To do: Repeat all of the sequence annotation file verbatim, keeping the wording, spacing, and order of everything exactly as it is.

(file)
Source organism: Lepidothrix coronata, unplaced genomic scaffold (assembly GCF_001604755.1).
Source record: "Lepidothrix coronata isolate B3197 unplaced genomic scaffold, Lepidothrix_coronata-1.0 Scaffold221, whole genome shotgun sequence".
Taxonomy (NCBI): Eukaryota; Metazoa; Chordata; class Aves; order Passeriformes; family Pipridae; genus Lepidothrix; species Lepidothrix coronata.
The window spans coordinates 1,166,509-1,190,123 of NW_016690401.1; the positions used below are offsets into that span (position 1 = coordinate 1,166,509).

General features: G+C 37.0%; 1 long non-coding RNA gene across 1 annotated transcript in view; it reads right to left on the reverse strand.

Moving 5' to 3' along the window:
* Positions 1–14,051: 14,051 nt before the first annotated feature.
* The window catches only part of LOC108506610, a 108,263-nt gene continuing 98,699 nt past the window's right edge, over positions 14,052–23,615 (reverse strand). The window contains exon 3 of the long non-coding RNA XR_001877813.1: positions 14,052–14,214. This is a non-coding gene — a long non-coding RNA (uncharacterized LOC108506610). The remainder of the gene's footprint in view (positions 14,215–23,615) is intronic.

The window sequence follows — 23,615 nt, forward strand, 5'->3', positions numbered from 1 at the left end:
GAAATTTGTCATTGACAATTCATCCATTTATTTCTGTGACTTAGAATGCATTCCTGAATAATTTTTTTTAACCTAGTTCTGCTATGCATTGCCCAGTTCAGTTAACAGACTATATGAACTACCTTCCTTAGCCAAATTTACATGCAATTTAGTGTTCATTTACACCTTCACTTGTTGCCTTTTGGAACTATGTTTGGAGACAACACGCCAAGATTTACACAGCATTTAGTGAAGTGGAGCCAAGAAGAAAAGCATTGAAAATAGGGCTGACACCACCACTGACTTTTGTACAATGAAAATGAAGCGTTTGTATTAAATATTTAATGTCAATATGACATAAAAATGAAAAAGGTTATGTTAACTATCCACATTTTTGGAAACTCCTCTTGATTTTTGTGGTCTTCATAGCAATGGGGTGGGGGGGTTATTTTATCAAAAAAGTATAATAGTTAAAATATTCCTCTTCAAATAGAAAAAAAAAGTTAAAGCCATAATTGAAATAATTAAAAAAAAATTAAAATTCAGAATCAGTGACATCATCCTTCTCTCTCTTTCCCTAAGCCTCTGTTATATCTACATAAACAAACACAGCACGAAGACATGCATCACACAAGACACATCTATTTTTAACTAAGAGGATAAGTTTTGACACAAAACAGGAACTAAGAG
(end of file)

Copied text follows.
Source organism: Lepidothrix coronata, unplaced genomic scaffold (assembly GCF_001604755.1).
Source record: "Lepidothrix coronata isolate B3197 unplaced genomic scaffold, Lepidothrix_coronata-1.0 Scaffold221, whole genome shotgun sequence".
Taxonomy (NCBI): Eukaryota; Metazoa; Chordata; class Aves; order Passeriformes; family Pipridae; genus Lepidothrix; species Lepidothrix coronata.
The window spans coordinates 1,166,509-1,190,123 of NW_016690401.1; the positions used below are offsets into that span (position 1 = coordinate 1,166,509).

General features: G+C 37.0%; 1 long non-coding RNA gene across 1 annotated transcript in view; it reads right to left on the reverse strand.

Moving 5' to 3' along the window:
* Positions 1–14,051: 14,051 nt before the first annotated feature.
* The window catches only part of LOC108506610, a 108,263-nt gene continuing 98,699 nt past the window's right edge, over positions 14,052–23,615 (reverse strand). The window contains exon 3 of the long non-coding RNA XR_001877813.1: positions 14,052–14,214. This is a non-coding gene — a long non-coding RNA (uncharacterized LOC108506610). The remainder of the gene's footprint in view (positions 14,215–23,615) is intronic.

The window sequence follows — 23,615 nt, forward strand, 5'->3', positions numbered from 1 at the left end:
GAAATTTGTCATTGACAATTCATCCATTTATTTCTGTGACTTAGAATGCATTCCTGAATAATTTTTTTTAACCTAGTTCTGCTATGCATTGCCCAGTTCAGTTAACAGACTATATGAACTACCTTCCTTAGCCAAATTTACATGCAATTTAGTGTTCATTTACACCTTCACTTGTTGCCTTTTGGAACTATGTTTGGAGACAACACGCCAAGATTTACACAGCATTTAGTGAAGTGGAGCCAAGAAGAAAAGCATTGAAAATAGGGCTGACACCACCACTGACTTTTGTACAATGAAAATGAAGCGTTTGTATTAAATATTTAATGTCAATATGACATAAAAATGAAAAAGGTTATGTTAACTATCCACATTTTTGGAAACTCCTCTTGATTTTTGTGGTCTTCATAGCAATGGGGTGGGGGGGTTATTTTATCAAAAAAGTATAATAGTTAAAATATTCCTCTTCAAATAGAAAAAAAAAGTTAAAGCCATAATTGAAATAATTAAAAAAAAATTAAAATTCAGAATCAGTGACATCATCCTTCTCTCTCTTTCCCTAAGCCTCTGTTATATCTACATAAACAAACACAGCACGAAGACATGCATCACACAAGACACATCTATTTTTAACTAAGAGGATAAGTTTTGACACAAAACAGGAACTAAGAG